Appellate Insights

Nov 28, 2023 Jeffrey E. Raskin
Once Upon An Appellate Brief

The author of a brief must be both storyteller and teacher.  Judges read hundreds of briefs each year.  Capturing their interest and making principles clear and memorable is critical to persuasion.

  • If your brief covers multiple, disparate legal issues, do not bog down your statement of facts with every fact relevant to every issue.  Focus on telling the key story, and save tangents that are relevant only to one of the arguments for that argument section.
  • Appellate judges (and their law clerks) are strangers to your facts, and may well be strangers to your area of law.  Don’t allow your writing to reflect your own familiarity with your case.  Simple and clear wins.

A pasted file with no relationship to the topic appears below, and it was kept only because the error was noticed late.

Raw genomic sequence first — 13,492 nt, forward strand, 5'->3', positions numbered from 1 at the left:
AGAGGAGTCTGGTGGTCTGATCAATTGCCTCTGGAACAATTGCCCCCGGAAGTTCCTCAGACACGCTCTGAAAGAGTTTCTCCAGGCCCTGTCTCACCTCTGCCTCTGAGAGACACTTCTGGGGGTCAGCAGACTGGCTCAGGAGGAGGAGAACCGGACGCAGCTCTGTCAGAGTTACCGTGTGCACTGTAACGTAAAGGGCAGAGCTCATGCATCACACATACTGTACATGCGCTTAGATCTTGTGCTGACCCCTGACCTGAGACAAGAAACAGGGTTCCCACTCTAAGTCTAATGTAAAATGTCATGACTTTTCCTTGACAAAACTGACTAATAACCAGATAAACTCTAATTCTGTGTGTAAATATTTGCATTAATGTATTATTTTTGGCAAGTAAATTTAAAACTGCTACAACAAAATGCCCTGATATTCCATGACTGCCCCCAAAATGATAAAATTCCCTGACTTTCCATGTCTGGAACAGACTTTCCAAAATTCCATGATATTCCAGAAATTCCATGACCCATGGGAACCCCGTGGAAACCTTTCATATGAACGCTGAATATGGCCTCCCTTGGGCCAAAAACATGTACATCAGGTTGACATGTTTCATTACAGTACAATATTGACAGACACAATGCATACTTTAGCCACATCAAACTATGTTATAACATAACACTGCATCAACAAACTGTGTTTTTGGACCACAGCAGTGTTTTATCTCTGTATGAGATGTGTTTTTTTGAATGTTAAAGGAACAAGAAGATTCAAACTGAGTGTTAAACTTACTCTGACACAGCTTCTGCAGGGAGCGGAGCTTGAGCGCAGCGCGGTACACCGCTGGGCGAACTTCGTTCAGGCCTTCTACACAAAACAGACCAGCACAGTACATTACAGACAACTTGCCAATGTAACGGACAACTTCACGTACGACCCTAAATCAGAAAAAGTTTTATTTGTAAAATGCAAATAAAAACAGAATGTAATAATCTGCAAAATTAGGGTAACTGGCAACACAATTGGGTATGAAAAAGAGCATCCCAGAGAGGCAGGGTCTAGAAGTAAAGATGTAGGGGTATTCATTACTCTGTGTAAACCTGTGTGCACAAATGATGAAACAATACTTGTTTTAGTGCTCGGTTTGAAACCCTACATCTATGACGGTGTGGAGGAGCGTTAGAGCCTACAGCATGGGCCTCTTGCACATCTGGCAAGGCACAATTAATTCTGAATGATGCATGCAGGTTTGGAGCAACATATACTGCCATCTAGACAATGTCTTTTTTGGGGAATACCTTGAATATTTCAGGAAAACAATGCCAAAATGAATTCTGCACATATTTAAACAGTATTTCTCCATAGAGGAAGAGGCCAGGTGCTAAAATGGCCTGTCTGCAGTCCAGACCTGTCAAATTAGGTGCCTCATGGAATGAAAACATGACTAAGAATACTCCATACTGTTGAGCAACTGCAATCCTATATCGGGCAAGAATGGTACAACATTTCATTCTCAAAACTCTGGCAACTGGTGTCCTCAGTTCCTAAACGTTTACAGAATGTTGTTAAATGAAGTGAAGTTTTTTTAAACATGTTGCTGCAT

• Spoon-feed every step of your argument, moving from general to specific propositions with no leaps.  If a judge needs to pause and wonder “but what about …,” it will be more difficult to get the judge back to agreeing with you.
  • Use relatable examples and analogies—drawn from the real world or popular culture—to keep the court’s attention and to make abstract concepts more vivid and obvious.

▶ The practical message.  Appellate cases are typically won or lost on the briefs.  Like any other good storyteller or educator, keep your writing interesting and straightforward.

Appellate Success In California